Your e-commerce site is the bee’s knees. But why should the rest of the world take your word for it? Sure, returning customers are likely to feel the same way, but first-timers have no transactional experience with your store. They’ll be searching your website for context clues; it’s up to you to send the right signals so they have the confidence and peace of mind to actually purchase wares from you. The key is trust transfer.
Want to know more about trust transfer and how it gives e-commerce sites more credibility? Read on to learn how you can establish virtual trust with your customer base.
Third-Party Trust Seals
While customers may believe you’re just tooting your own horn to make a sale, they’re much more likely to believe a third-party about the security or reputability of your store. Displaying trust seals is one way to show shoppers your operation is legitimate. Over 75 percent of online users feel trust logos affect their sense of security for a website, according to one survey. Similarly, over 75 percent of people have abandoned a site because they didn’t recognize the trust seals on display.
These trust seals often aim to beef up the perceived security of your website so customers feel their personal and payment information will be safe with you. One study from Baymard Institute asked approximately 2,500 online users which badges gave them the highest sense of trust when paying online. The top four were:
- Norton (35.6 percent)
- McAfee (22.9 percent)
- TRUSTe (13.2 percent)
- Better Business Bureau (13.2 percent)
It’s important to note a Norton Seal is a Secured Sockets Layer (SSL) badge, which indicates a stricter level of security compliance. The rest on the list are trust seals, which deals more with making customers feel secure rather than implementing a specific antivirus technology. It’s undeniable that the presence of these seals legitimises unfamiliar web stores and cloud-based e-commerce solutions. PCI-compliant platforms radiate an aura of trustworthiness as well.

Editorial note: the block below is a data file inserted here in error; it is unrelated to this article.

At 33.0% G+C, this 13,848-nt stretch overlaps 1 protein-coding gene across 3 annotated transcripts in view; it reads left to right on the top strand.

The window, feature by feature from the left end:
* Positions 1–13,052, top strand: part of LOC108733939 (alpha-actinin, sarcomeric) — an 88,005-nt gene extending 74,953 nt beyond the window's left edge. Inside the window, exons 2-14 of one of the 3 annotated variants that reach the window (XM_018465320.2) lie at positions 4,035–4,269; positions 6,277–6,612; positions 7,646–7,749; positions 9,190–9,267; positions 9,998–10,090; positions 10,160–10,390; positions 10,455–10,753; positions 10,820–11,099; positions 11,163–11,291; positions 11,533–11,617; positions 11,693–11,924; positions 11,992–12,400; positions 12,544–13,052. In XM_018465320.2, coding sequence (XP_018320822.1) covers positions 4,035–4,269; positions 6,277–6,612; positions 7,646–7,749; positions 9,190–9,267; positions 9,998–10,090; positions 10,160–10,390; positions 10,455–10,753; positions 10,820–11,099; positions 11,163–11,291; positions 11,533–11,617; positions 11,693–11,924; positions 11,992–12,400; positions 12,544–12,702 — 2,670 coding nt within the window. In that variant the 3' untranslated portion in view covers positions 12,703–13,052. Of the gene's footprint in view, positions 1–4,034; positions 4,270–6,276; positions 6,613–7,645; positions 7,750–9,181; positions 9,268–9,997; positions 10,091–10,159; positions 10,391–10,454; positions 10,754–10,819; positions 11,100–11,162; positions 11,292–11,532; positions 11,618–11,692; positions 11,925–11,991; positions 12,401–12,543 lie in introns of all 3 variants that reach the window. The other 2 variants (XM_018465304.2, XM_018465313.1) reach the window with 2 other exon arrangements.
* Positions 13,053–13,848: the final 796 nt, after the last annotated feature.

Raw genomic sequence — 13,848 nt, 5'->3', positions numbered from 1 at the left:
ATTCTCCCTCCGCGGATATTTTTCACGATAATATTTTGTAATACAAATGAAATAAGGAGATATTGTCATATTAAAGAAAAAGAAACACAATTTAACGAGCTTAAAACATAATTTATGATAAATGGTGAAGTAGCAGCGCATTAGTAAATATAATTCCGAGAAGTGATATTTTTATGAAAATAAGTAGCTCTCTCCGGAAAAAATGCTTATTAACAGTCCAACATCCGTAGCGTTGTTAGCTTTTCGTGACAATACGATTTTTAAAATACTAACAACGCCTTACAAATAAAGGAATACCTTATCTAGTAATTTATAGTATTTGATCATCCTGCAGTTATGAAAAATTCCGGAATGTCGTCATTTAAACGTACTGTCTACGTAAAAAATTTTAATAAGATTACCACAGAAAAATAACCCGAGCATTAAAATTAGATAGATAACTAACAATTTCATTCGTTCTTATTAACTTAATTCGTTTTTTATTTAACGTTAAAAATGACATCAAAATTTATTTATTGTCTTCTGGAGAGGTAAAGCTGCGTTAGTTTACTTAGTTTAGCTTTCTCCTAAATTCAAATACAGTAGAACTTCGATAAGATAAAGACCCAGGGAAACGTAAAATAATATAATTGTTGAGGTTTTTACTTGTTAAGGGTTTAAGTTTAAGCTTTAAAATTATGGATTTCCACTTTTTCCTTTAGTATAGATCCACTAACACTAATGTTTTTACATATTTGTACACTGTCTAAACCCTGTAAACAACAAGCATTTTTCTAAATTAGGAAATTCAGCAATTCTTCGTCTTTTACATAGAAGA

Social Proof Persuasion
Another way to transfer trust to customers is to use the word of prior customers to bolster confidence. When shoppers see others have had successful transactions with your site, they’re more likely to join the ranks of the “have boughts.”
There are several ways to use social commerce to boost consumer confidence. Posting customer ratings and reviews near products can persuade shoppers to convert, based on others’ positive experiences. You can take a page out of one e-commerce giant’s book and create a “Customers who purchase X item also bought Y item” section. Bonus: this may result in cross-selling. You can also create content that speaks to shoppers, whether it takes the form of blog posts, a customer support forum or a funny social media post.
The more you can humanize your e-commerce store (and prove you’ve sold merchandise to crowds of pleased past customers), the more likely shoppers will be to trust you. Of course, your content creation and web design should uphold the highest standards of professionalism. But don’t be afraid to have a little fun from time to time. Whereas poor grammar and a lack of information will scare off customers, a well-written “About Us” page, HD photographs and high-quality content on your site will project an honest legitimacy.
Don’t worry, you don’t have to litter your online store with dozens of trust seals to prove your point. Often one or two of the top badges will do the trick. Meeting the requirements of a few reputable third-party organizations is enough. The same goes for customer reviews and other social proof, as it’s unlikely a shopper will read through 250 full-text reviews to make up their mind. You have a brief window to convince the customer, and trust transfer can help.
That’s the lowdown on trust transfer and how it gives e-commerce sites more credibility. Remember, trust is key when it comes to convincing customers to convert.